Brethren, if I were addressing you as persons ignorant of Christ and of his salvation, I should, notwithstanding I come as an ambassador from God himself, and speak to you in Christ’s stead, be satisfied with the language of entreaty; and should “beseech you, in Christ’s stead, to be reconciled to God.” But since ye profess to have believed in Christ, you acknowledge your obligation to fulfil his will: and therefore, instead of beseeching you to make this use of your property, I solemnly charge you, or, as the word is elsewhere translated, “command” you [Note: 1 Timothy 4:11.], to comply with his injunctions in respect to these things.

    1. If you would approve yourselves upright before God, fulfil ye this duty—

    [Guard against the snares of wealth. Mark the operation and effect of riches upon your mind. See whether they produce a haughtiness of spirit, or a complacency of mind, as if they could afford you any substantial comfort: and beg of God that you may, to your latest hour, be as lowly as the poorest of men, and as dependent upon your God as are the ravens, which subsist by his providence from day to day. Remember, that God is a jealous God; and that a departure from this line of conduct will subject you to his heavy displeasure [Note: Mark 10:23-24.].

    God in having imparted more liberally to you than to others, has conferred on you the distinguished honour of being his almoners: yea, if I may so speak, of being in his place to your more necessitous fellow-creatures: and by your cheerful execution of your trust he will judge of your love to him: for “if you see your brother have need, and shut up your bowels of compassion from him, how dwelleth the love of God in you?” Be then like the Saviour himself, who “went about doing good:” and let it be the joy of your heart so to minister of your abundance to the poor, that “every ear which hears you may bless you, and every eye that beholds you may bear witness to you [Note: Job 29:11-13.].” If you be essentially defective in this duty, you are destitute of pure and undefiled religion [Note: James 1:27.]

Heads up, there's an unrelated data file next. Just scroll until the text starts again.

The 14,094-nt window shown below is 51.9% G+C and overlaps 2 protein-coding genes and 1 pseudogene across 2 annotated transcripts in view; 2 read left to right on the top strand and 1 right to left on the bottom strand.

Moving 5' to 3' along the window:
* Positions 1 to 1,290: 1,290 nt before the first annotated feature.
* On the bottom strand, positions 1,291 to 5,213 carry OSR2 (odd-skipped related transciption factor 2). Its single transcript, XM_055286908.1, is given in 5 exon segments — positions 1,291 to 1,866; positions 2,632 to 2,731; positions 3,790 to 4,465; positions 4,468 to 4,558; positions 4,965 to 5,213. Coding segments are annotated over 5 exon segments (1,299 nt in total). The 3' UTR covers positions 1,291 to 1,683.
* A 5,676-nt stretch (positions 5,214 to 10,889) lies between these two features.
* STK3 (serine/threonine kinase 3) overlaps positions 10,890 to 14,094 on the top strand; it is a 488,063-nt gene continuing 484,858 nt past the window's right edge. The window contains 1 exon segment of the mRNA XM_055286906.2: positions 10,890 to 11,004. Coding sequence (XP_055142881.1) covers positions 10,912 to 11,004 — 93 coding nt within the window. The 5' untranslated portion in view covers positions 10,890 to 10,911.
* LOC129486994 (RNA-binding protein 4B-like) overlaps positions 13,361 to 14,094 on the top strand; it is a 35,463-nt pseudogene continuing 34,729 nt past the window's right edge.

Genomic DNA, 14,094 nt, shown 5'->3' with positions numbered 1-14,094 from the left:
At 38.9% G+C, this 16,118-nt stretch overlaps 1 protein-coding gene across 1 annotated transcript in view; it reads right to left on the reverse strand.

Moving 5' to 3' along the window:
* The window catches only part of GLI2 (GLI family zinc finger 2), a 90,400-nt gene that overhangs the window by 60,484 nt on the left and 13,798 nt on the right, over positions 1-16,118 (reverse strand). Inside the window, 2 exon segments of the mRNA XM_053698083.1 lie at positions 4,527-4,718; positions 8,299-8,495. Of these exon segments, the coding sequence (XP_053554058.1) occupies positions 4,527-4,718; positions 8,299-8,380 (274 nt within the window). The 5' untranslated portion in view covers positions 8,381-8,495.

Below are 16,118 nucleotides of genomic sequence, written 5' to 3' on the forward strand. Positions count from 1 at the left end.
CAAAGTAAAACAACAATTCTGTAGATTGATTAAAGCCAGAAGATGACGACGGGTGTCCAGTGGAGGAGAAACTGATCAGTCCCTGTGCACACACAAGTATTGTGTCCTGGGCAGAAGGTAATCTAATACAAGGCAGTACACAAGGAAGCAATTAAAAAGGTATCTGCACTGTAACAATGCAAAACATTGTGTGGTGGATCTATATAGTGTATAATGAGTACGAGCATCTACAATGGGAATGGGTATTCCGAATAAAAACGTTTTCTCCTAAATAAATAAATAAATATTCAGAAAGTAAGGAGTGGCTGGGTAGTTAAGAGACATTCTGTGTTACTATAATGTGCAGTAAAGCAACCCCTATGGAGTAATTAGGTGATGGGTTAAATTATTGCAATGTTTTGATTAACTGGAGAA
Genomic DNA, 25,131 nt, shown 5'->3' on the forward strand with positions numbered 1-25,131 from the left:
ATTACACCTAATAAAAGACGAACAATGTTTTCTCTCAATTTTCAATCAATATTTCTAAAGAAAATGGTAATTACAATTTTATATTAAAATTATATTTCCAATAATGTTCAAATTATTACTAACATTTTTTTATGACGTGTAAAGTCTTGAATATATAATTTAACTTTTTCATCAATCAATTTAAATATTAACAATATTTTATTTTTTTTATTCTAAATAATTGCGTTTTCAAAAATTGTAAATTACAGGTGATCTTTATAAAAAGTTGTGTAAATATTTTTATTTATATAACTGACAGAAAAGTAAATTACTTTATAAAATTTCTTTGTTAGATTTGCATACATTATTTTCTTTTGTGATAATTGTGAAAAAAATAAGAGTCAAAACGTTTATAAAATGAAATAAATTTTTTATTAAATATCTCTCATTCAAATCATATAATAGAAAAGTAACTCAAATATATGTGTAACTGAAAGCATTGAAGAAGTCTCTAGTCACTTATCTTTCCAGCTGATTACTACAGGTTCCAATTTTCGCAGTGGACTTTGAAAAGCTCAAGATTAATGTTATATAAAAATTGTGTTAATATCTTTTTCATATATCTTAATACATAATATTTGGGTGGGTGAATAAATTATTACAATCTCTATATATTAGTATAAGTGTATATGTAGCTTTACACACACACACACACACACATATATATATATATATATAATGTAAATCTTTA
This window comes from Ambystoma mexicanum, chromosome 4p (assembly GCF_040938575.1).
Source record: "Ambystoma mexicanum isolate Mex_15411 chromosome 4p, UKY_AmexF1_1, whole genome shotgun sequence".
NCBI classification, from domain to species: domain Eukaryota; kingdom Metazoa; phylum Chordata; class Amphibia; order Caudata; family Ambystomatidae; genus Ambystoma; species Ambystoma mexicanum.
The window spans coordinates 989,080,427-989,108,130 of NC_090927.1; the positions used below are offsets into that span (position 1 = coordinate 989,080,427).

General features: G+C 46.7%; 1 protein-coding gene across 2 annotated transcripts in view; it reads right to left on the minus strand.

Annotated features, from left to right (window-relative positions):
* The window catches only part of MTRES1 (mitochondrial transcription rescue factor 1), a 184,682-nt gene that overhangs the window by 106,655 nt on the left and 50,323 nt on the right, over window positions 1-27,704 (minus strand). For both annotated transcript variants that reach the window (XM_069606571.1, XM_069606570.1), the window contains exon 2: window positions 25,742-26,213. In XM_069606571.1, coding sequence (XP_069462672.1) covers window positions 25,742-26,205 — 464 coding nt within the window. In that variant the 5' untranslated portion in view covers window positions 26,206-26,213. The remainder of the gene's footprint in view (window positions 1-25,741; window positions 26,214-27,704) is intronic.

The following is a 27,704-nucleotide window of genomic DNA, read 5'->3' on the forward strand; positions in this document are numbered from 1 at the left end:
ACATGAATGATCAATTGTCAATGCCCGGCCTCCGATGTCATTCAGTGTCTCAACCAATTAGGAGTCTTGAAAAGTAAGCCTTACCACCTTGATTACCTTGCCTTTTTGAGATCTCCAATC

2. If you would be accepted of God in the eternal world, be obedient to this command—

    [It is remarkable, that in the account which our Lord has given us of the day of judgment, the discharge or neglect of this duty are the prominent grounds of the sentence that shall be passed on the whole race of mankind. Doubtless there will be many other subjects of inquiry: but still the peculiar stress laid on the offices of love sufficiently prove, that whatever else may be brought forward, these must occupy the most distinguished place [Note: Matthew 25:34-46.] — — — “Make then to yourselves friends of the mammon of unrighteousness; that when ye fail, and go hence, ye may be received into everlasting habitations [Note: Luke 16:9.].” “Lay up treasures in heaven, where the bags will never wax. old, and where neither rust can corrupt, nor thieves break through to steal [Note: Luke 12:33.].” The harvestman scatters, in order to a future harvest: do ye the same: and know, that, “if you sow bountifully, you shall reap bountifully:” but, if you cast your seed with a niggard hand, your harvest will be proportionably small and scanty [Note: 2 Corinthians 9:6.]. In a word, if you are rich in this world, endeavour to be “rich towards God [Note: Luke 12:21.];” and so act, that God himself may bear this testimony to you in the day of judgment; “he hath dispersed, he hath given to the poor; his righteousness endureth for ever; and his horn shall be exalted with honour [Note: Psalms 112:9. with 2 Corinthians 9:9.].”